Home > Publications . Search All . Browse All . Country . Browse PSC Pubs . PSC Report Series

PSC In The News

RSS Feed icon

Smock says cohabitation does not reduce odds of marriage

Smock cited in story on how low marriage rates may exacerbate marriage-status economic inequality

Frey says low turnover in House members related to lack of voter turnout among moderates

Highlights

Jeff Morenoff makes Reuters' Highly Cited Researchers list for 2014

Susan Murphy named Distinguished University Professor

Sarah Burgard and former PSC trainee Jennifer Ailshire win ASA award for paper

James Jackson to be appointed to NSF's National Science Board

Next Brown Bag


PSC Brown Bags will return in the fall

Trends in Educational Gender Inequality in China: 1949-1985

Publication Abstract

Hannum, Emily, and Yu Xie. 1994. "Trends in Educational Gender Inequality in China: 1949-1985." Social Stratification and Mobility, 13: 73-98.

Since the founding of the People's Republic of China in 1949, the Chinese government's goals of equality and development have proven difficult to reconcile, resulting in periods distinguishable by varying combinations of government concerns with economic development and social equality. A primary objective of this paper is to establish the link between educational gender inequality and political climate by examining the extent to which shifts between egalitarianism and economic growth as primary governmental concerns have affected women's relative educational position in China. Specifically, with aggregate data from the 10 percent sampling tabulations of the 1990 China Census and unit-record data from the 1985 China In-Depth Fertility Surveys in Hebei, Shaanxi, and Shanghai, the researchers apply spline-smoothing regressions to model the trends in gender differences in transitions to elementary and junior high schools. It is found that periods with a strong emphasis on equality are indeed characterized by sharp decreases in gender stratification, while periods with a focus on economic development are characterized by increases or slow decreases in gender stratification. There is little evidence for an alternative explanation that the sharp declines in gender stratifications have resulted from parallel declines in fertility.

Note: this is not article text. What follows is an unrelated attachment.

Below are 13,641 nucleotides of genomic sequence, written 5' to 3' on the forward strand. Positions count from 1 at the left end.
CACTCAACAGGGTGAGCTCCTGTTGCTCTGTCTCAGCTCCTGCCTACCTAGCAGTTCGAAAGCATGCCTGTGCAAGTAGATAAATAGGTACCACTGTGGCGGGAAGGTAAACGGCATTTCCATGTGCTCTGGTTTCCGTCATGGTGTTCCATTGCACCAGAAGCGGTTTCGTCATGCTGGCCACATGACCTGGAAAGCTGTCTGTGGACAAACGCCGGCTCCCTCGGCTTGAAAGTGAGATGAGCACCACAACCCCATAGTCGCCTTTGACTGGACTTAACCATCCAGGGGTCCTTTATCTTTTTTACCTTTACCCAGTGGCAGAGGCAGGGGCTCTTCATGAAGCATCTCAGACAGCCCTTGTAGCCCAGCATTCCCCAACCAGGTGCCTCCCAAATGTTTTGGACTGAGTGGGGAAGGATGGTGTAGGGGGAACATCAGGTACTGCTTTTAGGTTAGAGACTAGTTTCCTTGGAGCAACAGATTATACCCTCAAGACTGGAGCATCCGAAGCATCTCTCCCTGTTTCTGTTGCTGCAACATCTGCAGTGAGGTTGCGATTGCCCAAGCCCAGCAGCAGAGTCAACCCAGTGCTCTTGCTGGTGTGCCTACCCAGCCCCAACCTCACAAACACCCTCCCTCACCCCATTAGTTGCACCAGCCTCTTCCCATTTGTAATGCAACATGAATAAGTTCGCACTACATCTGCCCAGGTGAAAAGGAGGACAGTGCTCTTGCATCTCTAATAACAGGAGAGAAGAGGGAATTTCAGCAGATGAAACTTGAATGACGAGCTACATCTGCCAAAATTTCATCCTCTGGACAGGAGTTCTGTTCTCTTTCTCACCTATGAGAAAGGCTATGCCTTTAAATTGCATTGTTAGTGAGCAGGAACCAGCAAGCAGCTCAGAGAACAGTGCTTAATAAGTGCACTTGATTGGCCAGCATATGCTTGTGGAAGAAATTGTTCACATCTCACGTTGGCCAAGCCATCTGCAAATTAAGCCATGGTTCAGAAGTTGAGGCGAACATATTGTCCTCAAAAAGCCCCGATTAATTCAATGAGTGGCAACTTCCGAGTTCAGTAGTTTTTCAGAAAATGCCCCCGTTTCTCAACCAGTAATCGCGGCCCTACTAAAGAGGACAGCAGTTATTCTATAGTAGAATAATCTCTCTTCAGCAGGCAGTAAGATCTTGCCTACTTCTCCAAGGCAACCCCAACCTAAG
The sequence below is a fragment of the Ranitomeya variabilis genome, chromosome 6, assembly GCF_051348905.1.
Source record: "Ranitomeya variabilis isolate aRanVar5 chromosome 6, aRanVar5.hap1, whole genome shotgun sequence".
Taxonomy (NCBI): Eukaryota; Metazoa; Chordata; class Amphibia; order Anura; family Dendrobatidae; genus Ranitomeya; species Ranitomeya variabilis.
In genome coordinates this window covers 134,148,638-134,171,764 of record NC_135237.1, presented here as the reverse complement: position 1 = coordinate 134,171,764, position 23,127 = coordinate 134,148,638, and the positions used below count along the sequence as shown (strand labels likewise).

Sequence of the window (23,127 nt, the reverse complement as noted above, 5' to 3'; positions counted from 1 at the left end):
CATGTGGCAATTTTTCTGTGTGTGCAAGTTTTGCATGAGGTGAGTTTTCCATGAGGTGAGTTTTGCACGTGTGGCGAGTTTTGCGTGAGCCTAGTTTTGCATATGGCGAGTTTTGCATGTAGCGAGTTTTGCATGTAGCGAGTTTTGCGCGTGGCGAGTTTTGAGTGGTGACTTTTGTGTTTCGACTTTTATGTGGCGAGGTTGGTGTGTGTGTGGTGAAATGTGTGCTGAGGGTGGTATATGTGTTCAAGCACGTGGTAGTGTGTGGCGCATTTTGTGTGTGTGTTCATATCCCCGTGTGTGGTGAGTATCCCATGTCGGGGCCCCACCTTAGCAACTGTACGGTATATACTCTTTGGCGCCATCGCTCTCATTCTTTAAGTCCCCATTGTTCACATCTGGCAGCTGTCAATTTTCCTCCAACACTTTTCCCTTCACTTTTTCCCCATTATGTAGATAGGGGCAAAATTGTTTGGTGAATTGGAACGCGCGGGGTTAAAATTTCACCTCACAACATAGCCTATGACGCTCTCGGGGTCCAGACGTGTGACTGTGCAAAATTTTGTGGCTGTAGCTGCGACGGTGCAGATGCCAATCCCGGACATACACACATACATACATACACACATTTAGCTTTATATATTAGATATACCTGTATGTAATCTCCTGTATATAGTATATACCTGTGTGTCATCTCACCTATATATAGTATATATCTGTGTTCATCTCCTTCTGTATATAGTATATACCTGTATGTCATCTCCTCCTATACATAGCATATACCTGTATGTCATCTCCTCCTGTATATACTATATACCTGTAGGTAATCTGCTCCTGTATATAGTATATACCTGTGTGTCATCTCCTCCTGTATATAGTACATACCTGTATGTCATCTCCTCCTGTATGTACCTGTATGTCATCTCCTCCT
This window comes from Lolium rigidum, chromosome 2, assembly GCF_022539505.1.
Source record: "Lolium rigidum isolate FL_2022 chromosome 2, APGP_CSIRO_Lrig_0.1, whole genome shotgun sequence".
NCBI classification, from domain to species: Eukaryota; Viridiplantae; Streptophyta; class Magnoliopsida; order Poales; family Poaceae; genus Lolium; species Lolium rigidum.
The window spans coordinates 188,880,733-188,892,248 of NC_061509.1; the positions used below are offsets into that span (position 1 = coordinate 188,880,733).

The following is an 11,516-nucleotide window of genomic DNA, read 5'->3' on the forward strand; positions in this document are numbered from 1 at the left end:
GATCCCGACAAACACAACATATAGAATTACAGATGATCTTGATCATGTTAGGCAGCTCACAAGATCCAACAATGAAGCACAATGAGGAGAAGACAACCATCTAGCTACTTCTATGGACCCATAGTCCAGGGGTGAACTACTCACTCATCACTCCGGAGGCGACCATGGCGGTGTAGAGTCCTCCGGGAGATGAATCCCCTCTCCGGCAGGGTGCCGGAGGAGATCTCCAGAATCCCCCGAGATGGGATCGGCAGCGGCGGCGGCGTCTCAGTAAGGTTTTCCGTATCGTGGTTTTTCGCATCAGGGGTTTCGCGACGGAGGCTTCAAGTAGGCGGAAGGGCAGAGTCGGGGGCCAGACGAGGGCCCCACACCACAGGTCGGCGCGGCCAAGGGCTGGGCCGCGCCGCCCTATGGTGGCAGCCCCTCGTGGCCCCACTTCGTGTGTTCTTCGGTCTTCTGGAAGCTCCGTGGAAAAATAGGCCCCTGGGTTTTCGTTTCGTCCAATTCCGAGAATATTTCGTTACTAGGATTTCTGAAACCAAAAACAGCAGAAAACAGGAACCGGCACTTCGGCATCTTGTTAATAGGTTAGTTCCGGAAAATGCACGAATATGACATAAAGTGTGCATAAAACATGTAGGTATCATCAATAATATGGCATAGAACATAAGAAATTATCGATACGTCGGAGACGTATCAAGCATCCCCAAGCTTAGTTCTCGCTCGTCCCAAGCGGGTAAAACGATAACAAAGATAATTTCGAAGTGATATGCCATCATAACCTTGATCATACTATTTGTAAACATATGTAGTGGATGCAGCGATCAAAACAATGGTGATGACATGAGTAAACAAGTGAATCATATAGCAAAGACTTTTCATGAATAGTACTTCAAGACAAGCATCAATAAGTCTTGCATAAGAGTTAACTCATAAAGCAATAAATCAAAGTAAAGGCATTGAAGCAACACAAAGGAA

Browse | Search : All Pubs | Next